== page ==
Laura Theresa Alma-Tadema
(1852 C 15 August 1909 in Hindhead) was from 1871 the second wife of the painter Lawrence Alma-Tadema and a painter in her own right.
A daughter of Dr George Napoleon Epps (who was brother of Dr John Epps), her two sisters were also painters (Emily studied under John Brett, a Pre-Raphaelite, and Ellen under Ford Madox Brown), whilst Edmund Gosse and Rowland Hill were her brothers-in-law. It was at Madox Brown's home that Alma-Tadema first met her in December 1869, when she was aged 17 and he 33. (His first wife had died in May that year.) He fell in love at first sight,and so it was partly her presence in London (and partly the fact that only in England had his work consistently sold) that influenced him into relocating in England rather than elsewhere when forced to leave the continent by the outbreak of the Franco Prussian War in July 1870. Arriving in London at the beginning of September 1870 with his small daughters and sister Artje, Alma-Tadema wasted no time in contacting Laura, and it was arranged that he would give her painting lessons. During one of these, he proposed marriage. As he was then thirty-four and Laura was now only eighteen, her father was initially opposed to the idea. Dr Epps finally agreed on the condition that they should wait until they knew each other better. They married in July 1871 and, though this second marriage proved childless, it also proved enduring and happy, with Laura acting as stepmother to her husband's children by his first marriage.
The Paris Salon in 1873 gave Laura her first success in painting, and five years later, at the Paris International Exhibition, she was one of only two English women artists exhibited. Related Paintings of Laura Theresa Alma-Tadema :. | A Favourite Custom | The roses of Heliogabalus | The Triumph of Titus | Pompeian Scene or The Siesta | The finding of Moses |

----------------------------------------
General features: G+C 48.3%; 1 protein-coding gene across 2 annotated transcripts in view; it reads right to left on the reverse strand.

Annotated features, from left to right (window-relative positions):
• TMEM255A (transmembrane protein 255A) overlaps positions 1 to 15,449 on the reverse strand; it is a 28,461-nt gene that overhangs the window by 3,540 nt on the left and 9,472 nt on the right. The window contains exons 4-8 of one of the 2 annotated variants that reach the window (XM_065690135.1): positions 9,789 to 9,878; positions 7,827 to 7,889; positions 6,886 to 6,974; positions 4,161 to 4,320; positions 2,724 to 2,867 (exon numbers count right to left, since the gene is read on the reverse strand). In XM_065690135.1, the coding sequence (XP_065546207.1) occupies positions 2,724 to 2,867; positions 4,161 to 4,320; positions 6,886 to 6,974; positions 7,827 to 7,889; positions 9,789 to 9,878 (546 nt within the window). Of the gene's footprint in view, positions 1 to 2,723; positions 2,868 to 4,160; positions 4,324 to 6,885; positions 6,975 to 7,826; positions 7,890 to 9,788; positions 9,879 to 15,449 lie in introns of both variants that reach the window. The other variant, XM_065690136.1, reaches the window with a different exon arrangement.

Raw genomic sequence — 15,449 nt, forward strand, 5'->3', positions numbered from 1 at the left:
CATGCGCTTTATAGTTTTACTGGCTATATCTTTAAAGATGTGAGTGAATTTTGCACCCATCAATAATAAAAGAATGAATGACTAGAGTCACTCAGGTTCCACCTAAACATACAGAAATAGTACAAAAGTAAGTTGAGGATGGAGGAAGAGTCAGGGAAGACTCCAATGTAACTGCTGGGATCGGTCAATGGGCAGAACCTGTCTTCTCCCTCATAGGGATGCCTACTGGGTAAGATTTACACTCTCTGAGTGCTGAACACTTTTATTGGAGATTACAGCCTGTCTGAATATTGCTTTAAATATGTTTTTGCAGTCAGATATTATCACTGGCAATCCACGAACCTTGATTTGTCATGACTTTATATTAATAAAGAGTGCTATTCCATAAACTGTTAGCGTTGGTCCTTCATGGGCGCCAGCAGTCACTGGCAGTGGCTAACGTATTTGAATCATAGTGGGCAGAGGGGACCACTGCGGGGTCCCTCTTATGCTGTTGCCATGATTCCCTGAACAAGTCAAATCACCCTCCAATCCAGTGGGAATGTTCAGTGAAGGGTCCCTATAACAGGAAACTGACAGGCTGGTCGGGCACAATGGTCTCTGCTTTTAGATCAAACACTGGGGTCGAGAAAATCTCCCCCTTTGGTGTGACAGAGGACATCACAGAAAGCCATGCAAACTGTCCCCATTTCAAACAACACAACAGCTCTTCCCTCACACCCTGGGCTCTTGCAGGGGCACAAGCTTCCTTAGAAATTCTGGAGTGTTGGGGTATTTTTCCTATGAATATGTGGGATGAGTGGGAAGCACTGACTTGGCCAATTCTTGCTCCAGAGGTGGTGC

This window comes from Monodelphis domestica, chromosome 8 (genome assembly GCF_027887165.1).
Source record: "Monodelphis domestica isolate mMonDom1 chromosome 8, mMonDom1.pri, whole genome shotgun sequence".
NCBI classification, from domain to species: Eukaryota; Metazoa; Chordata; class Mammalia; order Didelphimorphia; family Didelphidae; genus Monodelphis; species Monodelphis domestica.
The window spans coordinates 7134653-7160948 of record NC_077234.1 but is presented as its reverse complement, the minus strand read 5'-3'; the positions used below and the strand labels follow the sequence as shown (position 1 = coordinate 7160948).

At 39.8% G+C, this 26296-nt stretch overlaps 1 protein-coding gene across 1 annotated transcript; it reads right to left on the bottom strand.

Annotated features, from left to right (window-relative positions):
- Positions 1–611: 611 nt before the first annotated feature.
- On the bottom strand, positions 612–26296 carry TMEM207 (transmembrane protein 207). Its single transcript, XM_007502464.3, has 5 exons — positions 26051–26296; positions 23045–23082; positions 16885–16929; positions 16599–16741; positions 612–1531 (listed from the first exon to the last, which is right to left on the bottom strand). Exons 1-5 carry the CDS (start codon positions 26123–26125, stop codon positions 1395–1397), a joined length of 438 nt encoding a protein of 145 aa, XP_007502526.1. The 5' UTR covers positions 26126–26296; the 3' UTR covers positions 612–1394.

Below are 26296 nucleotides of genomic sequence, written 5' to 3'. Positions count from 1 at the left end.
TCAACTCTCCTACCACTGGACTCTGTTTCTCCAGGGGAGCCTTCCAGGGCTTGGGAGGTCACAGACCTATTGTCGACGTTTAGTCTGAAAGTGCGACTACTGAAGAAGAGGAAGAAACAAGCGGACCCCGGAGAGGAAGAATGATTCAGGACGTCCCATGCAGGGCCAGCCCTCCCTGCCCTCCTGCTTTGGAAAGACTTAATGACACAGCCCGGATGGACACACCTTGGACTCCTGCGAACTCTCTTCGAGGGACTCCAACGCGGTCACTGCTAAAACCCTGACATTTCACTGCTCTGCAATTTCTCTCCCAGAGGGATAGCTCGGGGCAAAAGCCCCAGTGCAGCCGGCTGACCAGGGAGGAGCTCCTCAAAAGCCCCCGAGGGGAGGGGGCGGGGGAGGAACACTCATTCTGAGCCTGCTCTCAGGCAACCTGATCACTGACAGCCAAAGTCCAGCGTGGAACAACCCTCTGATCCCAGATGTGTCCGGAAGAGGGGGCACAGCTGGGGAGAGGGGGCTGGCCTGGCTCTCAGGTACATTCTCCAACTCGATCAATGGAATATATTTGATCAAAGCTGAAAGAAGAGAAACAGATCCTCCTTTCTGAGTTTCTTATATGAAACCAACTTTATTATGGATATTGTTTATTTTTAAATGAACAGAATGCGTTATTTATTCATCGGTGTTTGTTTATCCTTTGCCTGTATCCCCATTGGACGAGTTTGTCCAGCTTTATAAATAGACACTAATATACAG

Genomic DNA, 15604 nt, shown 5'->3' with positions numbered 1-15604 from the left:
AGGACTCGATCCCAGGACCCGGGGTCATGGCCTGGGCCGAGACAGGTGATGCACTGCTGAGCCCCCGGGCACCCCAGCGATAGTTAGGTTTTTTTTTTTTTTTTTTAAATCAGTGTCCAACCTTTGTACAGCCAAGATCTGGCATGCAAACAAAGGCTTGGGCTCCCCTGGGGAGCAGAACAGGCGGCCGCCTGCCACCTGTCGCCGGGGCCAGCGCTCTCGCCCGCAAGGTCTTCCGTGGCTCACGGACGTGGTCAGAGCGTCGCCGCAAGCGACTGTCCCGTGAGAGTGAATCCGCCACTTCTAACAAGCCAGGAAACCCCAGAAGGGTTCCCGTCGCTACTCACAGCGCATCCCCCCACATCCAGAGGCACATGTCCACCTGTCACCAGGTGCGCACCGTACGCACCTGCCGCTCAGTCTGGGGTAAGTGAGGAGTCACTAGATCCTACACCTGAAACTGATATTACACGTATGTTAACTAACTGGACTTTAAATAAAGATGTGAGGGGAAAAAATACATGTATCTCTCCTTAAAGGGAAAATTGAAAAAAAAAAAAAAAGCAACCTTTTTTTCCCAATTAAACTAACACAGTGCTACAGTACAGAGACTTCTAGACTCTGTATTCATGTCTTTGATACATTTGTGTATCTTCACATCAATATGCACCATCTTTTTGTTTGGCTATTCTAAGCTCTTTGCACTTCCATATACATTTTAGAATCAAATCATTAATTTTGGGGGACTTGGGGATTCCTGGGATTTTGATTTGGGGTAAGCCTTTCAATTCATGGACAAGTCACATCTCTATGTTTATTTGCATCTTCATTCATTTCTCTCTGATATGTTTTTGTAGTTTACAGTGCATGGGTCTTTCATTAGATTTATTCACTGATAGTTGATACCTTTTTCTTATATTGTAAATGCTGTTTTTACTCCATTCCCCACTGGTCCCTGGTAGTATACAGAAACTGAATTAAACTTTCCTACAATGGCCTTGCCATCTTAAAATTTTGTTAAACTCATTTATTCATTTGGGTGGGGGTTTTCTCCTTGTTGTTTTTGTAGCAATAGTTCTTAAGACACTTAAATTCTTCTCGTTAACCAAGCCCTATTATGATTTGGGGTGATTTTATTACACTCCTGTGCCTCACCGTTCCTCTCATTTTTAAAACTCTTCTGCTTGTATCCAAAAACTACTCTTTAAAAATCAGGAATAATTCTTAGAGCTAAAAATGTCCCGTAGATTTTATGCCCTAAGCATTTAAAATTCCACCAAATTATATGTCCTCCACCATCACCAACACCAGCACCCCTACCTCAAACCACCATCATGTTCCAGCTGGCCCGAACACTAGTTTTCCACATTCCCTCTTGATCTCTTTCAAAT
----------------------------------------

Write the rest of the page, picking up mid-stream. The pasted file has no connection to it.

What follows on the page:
Related Artists:Thomas King Hanna
Italian Painter, 1676-1730
Painter, printmaker and stage designer, nephew of (1) Sebastiano Ricci. He probably began his career in Venice in the late 1690s as his uncle's pupil, concentrating on history paintings (untraced). Having murdered a gondolier in a tavern brawl, he fled to Split in Dalmatia, where he remained for four years and was apprenticed to a landscape painter (Temanza, 1738). Once back in Venice (c. 1700) he put this training to use in painting theatrical scenery. Little is known about his early development, and it remains difficult to establish a chronology for his work. A group of restless, romantic landscapes (examples, Leeds, Temple Newsam House; Padua, Mus. Civ.), painted with lively, free strokes and formerly thought to represent his early period, have now been convincingly attributed (Moretti) to Antonio Marini (1668-1725). His earliest dated works, a tempera painting, View with Classical Ruins (1702; priv. col.), and a Landscape with Fishermen (1703; ex-Kupferstichkab., Berlin; untraced), are serene and classical, close in style to tempera paintings generally dated 1710-30. This suggests that Ricci's style did not develop much, and that strong classicizing tendencies,Kapiton Zelentsov
Kapiton Zelentsov (Russian 1790-1845) was a Russian painter notable for his illustrations for books by Aleksandr Pushkin, Faddei Bulgarin and Mikhail Zagoskin. He was the student of Alexey Venetsianov.